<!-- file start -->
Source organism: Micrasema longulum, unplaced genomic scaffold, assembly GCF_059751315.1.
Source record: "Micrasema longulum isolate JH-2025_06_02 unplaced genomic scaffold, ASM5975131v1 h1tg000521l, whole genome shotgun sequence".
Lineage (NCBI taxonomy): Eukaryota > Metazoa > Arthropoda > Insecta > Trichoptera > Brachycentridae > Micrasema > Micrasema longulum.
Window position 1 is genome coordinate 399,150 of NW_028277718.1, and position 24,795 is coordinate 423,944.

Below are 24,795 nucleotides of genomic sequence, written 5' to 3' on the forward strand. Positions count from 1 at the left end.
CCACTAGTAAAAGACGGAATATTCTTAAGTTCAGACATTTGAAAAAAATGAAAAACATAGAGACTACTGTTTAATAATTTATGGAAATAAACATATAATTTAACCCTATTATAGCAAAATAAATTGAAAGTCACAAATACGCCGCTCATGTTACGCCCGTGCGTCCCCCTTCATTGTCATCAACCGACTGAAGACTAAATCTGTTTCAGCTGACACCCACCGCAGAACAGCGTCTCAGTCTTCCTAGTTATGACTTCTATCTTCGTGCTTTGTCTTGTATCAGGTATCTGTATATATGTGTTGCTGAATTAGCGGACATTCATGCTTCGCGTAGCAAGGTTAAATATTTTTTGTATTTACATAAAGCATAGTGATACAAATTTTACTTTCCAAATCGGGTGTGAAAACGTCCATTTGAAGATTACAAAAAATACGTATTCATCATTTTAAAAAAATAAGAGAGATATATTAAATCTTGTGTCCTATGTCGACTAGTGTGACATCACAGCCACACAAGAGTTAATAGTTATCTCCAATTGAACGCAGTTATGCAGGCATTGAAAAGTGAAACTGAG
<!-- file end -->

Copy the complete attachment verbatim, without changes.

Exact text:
Source organism: Micrasema longulum, unplaced genomic scaffold, assembly GCF_059751315.1.
Source record: "Micrasema longulum isolate JH-2025_06_02 unplaced genomic scaffold, ASM5975131v1 h1tg000521l, whole genome shotgun sequence".
Lineage (NCBI taxonomy): Eukaryota > Metazoa > Arthropoda > Insecta > Trichoptera > Brachycentridae > Micrasema > Micrasema longulum.
Window position 1 is genome coordinate 399,150 of NW_028277718.1, and position 24,795 is coordinate 423,944.

Below are 24,795 nucleotides of genomic sequence, written 5' to 3' on the forward strand. Positions count from 1 at the left end.
CCACTAGTAAAAGACGGAATATTCTTAAGTTCAGACATTTGAAAAAAATGAAAAACATAGAGACTACTGTTTAATAATTTATGGAAATAAACATATAATTTAACCCTATTATAGCAAAATAAATTGAAAGTCACAAATACGCCGCTCATGTTACGCCCGTGCGTCCCCCTTCATTGTCATCAACCGACTGAAGACTAAATCTGTTTCAGCTGACACCCACCGCAGAACAGCGTCTCAGTCTTCCTAGTTATGACTTCTATCTTCGTGCTTTGTCTTGTATCAGGTATCTGTATATATGTGTTGCTGAATTAGCGGACATTCATGCTTCGCGTAGCAAGGTTAAATATTTTTTGTATTTACATAAAGCATAGTGATACAAATTTTACTTTCCAAATCGGGTGTGAAAACGTCCATTTGAAGATTACAAAAAATACGTATTCATCATTTTAAAAAAATAAGAGAGATATATTAAATCTTGTGTCCTATGTCGACTAGTGTGACATCACAGCCACACAAGAGTTAATAGTTATCTCCAATTGAACGCAGTTATGCAGGCATTGAAAAGTGAAACTGAG